Are you a Cybersensitive?
Do people innately love technology? Can they? People engage with technology everyday on a utilitarian basis. However, what if there was a type of person predisposed to engage with technology on a deeper and, perhaps, emotional level? A research study titled “Cybernetic Fieldwork in California,” led by Indicia Consulting, seeks to answer this question. The team believes people exist who experience tech in a different way than most people do, who they deem “cybersensitives” or “cyber-aware.” These people do not necessarily have to be “techies” nor early adopters, simply people who, at the end of the day, are “more viscerally responsive to technological interventions.”
Cybernetic Fieldwork—a project funded by the California Energy Commission—is a four-year study (May ’15 – January ’19). Within that timeframe, seasoned and cultural anthropologists, student ethnographers from 17 California State Universities, Indicia Consulting, and participating utilities will work collectively to identify and understand cybersensitivity. Leading this endeavor is Senior Anthropologist and Indicia Consulting founder, Susan Mazur-Stommen, who is also frequently published in a number of journals, a frequent speaker at behavioral conferences, and the past Director of Behavior at ACEEE.
The project’s implications resonate in a number of different fields. For example, utilities could benefit widely by using cybersensitivity to better market, administer, and lead the public to adopt more energy-saving technologies and measures such as smart thermostats. A person’s technological connection can be indicative of their responsiveness and attentiveness paid to energy saving systems. Back in 2012, Stommen and Ben Foster identified a group of people in a study who reduced their energy use, provided via real-time feedback, by 25%, as opposed to the study wide average of less than 4%.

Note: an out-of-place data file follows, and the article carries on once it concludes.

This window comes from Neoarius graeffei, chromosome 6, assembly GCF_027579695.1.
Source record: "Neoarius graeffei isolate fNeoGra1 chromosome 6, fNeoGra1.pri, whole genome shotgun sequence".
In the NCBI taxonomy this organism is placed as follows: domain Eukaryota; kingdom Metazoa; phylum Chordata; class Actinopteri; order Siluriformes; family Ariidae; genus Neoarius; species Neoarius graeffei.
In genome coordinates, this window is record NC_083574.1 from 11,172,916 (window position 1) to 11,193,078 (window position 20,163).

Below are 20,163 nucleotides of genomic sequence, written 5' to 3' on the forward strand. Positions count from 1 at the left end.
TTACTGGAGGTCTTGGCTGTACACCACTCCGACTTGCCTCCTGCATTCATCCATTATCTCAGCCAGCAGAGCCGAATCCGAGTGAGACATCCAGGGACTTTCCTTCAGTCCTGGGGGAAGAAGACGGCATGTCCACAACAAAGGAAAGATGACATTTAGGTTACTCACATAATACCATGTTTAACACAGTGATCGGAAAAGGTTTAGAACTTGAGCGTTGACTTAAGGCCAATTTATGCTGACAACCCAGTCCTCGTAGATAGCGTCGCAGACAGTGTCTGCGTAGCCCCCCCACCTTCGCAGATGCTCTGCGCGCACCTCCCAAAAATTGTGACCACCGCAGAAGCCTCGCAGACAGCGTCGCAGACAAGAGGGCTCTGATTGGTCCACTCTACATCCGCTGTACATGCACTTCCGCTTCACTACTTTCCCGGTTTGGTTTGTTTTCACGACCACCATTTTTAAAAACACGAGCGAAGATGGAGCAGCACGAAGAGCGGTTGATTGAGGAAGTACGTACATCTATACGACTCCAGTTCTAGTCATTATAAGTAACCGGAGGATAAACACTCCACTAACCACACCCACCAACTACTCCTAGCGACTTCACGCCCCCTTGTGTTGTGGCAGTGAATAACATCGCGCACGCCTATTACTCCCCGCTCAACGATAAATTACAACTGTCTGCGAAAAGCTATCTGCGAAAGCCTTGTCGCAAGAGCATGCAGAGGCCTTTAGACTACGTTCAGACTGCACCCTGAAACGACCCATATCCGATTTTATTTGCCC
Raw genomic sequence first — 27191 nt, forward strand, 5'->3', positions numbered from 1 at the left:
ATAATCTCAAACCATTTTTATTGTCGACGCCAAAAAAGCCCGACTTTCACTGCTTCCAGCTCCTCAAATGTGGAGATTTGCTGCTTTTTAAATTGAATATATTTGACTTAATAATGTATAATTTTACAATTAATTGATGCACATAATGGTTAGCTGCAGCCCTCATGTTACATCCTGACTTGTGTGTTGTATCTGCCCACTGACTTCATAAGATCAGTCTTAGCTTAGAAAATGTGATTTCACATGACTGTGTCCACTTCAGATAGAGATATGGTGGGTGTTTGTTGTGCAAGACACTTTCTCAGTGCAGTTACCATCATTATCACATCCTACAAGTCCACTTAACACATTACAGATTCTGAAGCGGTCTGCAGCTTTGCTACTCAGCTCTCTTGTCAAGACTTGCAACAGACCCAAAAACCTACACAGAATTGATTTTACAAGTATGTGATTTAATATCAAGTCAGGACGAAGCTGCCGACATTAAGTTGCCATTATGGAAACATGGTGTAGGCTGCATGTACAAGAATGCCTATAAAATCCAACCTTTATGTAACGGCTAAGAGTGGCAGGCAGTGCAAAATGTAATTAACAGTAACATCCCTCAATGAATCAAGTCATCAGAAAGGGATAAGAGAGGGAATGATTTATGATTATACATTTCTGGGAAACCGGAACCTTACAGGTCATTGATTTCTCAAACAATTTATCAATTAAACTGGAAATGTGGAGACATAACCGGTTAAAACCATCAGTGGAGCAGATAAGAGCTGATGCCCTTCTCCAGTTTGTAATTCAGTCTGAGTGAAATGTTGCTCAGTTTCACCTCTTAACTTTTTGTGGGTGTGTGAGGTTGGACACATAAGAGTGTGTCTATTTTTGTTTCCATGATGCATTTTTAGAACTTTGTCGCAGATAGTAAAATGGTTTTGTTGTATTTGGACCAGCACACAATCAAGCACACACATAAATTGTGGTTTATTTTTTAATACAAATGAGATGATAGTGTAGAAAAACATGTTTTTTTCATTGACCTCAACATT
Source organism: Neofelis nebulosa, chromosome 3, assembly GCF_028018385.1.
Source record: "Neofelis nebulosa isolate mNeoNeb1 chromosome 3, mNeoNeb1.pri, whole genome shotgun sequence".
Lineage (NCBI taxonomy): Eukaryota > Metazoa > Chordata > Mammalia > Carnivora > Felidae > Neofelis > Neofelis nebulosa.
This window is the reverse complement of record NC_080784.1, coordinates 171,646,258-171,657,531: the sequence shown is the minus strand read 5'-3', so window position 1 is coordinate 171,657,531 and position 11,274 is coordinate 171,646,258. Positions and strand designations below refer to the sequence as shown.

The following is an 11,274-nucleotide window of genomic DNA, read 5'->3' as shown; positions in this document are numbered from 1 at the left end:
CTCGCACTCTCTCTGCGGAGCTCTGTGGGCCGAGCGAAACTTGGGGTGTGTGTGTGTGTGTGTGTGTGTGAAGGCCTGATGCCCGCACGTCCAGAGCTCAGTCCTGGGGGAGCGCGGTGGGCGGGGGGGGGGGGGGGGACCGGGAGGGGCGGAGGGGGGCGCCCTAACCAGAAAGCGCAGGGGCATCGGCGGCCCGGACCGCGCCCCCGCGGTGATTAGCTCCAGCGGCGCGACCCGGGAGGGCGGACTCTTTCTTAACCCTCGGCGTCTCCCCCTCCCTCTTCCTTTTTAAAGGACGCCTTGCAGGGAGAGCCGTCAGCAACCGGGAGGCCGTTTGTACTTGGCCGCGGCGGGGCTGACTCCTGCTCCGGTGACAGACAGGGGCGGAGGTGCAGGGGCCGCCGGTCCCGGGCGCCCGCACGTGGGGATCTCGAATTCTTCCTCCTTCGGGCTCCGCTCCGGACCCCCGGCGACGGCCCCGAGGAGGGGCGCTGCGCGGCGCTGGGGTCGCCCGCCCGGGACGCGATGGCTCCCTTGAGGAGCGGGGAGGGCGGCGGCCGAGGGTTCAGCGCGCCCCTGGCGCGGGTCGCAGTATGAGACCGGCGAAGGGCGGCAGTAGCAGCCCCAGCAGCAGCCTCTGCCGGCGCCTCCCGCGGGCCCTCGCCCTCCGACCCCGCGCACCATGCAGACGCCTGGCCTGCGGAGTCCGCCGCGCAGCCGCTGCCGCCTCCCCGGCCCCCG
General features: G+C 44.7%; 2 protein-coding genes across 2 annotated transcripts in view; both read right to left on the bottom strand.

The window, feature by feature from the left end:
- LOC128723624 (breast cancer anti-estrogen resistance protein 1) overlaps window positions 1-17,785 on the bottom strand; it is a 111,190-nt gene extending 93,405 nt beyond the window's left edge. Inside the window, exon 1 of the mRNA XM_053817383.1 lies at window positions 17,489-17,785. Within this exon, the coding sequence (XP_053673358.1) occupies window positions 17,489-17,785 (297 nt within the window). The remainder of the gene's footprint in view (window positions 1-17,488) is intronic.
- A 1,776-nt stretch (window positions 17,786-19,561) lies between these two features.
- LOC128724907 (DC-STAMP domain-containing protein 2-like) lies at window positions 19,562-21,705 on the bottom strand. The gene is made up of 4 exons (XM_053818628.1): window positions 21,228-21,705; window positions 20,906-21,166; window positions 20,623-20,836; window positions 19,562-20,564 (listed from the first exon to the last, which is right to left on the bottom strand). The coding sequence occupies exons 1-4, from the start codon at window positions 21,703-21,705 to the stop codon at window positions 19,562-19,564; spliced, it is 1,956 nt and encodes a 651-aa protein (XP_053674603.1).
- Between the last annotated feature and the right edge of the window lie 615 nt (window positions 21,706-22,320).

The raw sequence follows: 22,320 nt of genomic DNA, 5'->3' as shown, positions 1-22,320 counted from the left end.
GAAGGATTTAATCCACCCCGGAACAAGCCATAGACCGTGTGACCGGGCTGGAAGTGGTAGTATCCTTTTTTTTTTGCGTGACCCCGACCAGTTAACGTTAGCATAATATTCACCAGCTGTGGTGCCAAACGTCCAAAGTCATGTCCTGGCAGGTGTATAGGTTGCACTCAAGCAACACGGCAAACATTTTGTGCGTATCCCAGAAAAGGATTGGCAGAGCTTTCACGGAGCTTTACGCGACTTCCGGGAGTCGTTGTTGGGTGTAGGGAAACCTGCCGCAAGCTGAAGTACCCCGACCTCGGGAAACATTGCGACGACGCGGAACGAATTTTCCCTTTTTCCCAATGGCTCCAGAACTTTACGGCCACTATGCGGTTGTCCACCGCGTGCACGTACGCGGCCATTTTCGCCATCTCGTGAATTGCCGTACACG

Who is this group? How did they sustain such high savings? Perhaps the most intriguing and curious finding that helped pave the path to understanding cybersensitivity was the lack of a demographically identifiable affiliation for the super-savers. The super-saving participants came from a variety of backgrounds of no particular age range nor specific income bracket. Something else might have been responsible for this group's results. Thus, after a number of conversations and a great deal of pointed research, Stommen conceptualized “the cybersensitive,” spawning the "Cybernetic Fieldwork Across California" project.
“We assert that an investigation into cybersensitives offers the California Energy Commission the chance to acquire critical insights useful for determining how to more effectively support residential engagement in energy efficient behaviors,” says Stommen. “The goal of this research is to be able to recommend an alternative energy efficiency potential model. This new model would draw upon variables descriptive of culture and behavior among California sub-populations, and demonstrate the cost-effectiveness of programs designed to holistically address how different people experience and respond to technologies in their lives.”
Indicia’s blog features more details on thoughts and methodology for the Cybersensitive project. The first report will be made available in August 2016.
Adam Molnar is a research analyst for Indicia Consulting. If you're interested in partaking or have questions, feel free to e-mail him at email@example.com.
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